IWSG: The Revisions Edition

March 6, 2014

Welcome Insecure Writer’s from far and wide! So, I’m six days into my personal version of National Novel Editing Month, and even though it’s been hard to find the energy to log revision time, I think I’ve been doing pretty well. I’m nearly at 10 hours out of the 50 hour challenge now.

I’ve been bouncing around with my revision projects so far, mostly between going through the Holly Lisle ‘How to Revise your Novel’ course on a second manuscript, “The Angel’s Charlie”, and a follow-my-gut approach to revising a science fiction short, “Gotta Have that Look.” I wrote this version of GHTL during Odyssey, based on an earlier Camp Nanowrimo short that I sent to Jeanne while preparing to attend the workshop, and I both loved and hated the feedback I got on it. I finally broke ground on the revisions back in December or so, and I actually really like some of the changes I’ve been making to it over the past few days. Hopefully I’ll be able to send it back to the Team Ambitious crew in a week and a bit, see what they think of all the new stuff.

One cool bit that I was able to take from the ‘How to Revise your Novel’ course and apply to GHTL was the Holly Lisle three-part fix for talking heads: establish the setting, give a character a prop, and involve a gimmick. (I won’t explain that in detail here: Go buy the course for yourself!)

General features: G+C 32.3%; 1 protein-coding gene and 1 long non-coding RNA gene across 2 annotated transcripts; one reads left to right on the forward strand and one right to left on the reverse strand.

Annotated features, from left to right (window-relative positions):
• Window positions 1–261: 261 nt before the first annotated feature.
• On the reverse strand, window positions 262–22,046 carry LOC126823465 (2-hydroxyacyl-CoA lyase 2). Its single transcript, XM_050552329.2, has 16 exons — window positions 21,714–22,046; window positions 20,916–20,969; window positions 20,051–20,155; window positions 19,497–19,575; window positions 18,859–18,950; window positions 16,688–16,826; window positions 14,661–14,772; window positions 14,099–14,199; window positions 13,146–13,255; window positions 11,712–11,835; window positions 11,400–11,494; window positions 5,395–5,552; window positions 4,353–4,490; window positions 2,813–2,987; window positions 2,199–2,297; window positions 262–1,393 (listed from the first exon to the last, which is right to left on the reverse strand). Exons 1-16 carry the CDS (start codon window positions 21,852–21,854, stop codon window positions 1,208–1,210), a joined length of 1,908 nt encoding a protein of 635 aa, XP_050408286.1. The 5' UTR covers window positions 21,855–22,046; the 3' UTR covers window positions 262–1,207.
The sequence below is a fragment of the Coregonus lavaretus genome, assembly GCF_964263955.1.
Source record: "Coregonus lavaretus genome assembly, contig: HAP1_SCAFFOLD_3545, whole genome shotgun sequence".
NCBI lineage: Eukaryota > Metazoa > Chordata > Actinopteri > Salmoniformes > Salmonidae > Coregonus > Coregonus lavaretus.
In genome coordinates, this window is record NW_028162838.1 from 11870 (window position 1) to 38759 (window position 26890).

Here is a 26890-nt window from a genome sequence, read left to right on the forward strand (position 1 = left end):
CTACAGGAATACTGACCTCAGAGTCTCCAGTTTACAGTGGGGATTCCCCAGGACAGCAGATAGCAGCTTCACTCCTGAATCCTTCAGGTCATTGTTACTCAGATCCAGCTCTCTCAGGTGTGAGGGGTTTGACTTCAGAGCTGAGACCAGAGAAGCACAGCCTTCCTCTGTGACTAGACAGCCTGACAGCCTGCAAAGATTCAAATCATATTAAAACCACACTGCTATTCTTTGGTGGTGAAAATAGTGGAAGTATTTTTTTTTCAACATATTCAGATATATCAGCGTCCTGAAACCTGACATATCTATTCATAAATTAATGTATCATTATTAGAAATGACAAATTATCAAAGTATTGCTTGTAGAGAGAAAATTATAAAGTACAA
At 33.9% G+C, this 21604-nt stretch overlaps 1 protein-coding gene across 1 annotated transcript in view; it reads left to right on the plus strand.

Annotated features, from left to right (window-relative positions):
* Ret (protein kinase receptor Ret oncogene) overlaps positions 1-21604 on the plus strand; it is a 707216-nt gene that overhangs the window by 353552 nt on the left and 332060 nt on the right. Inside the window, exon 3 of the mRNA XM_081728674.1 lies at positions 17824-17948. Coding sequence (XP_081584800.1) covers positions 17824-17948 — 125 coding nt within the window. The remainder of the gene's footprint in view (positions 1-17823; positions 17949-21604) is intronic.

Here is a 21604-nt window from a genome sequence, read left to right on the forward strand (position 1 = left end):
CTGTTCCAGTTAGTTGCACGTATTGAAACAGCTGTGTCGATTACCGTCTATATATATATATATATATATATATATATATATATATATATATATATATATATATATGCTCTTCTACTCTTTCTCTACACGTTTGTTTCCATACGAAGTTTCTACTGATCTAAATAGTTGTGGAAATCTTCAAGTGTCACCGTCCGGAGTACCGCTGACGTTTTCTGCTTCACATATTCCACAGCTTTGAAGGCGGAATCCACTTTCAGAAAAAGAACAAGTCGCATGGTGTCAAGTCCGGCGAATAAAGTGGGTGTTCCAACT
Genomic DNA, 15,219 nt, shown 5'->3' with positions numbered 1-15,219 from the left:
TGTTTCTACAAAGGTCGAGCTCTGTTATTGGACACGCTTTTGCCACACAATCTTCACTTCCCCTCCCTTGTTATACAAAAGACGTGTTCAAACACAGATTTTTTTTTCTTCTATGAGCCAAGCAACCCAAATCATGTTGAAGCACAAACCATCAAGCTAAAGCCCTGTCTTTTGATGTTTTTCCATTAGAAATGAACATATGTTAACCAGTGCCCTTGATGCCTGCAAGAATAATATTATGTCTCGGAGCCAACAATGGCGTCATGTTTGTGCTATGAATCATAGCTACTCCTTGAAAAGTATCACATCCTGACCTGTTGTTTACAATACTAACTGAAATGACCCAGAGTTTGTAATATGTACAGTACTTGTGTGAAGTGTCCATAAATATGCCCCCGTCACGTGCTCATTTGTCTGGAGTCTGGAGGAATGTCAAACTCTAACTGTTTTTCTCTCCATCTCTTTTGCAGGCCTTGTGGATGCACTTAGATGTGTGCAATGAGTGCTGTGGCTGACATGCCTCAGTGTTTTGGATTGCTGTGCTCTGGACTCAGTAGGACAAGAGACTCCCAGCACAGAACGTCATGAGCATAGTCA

I’ve been counting other stuff as EdMo time too; if you’re going to reach 50 hours in a month, you have to dig deep. I’m not going out looking for lots of critiques to do in March, but whatever critiquing I do for other writers counts. I’ve also been planning another rewrite of Orpheus, hoping to expand it for the I Am the Abyss anythology. And I’ve been looking for other shorts to revise, finding Jeanne’s feedback on my Odyssey application piece, “The Time Bubble Blues”, and updating a list of every short story I’ve written over the past 4 years or so.

So I guess I’m not feeling that insecure about my writing just now, it turns out. 😀 What about you?

Late IWSG: procrastination and February blahs

February 6, 2014

First, sorry that this is late. I’ve actually been having some issues about juggling ‘What’s up Wednesday’ and the IWSG the past few months, since they both fall on Wednesdays. I don’t want to skip either, but I don’t like blogging twice in the same day or trying to combine two topics in the same post, so… what can ya do?

So, yeah. Insecure Writer’s Support Group. I knew what I had to focus on this week, and next week. Time’s running out for applying to Kij Johnson’s novel workshop, I got some great feedback on my synopsis from Team Ambitious, so… I mucked around, watched television, and didn’t really tackle it until this evening.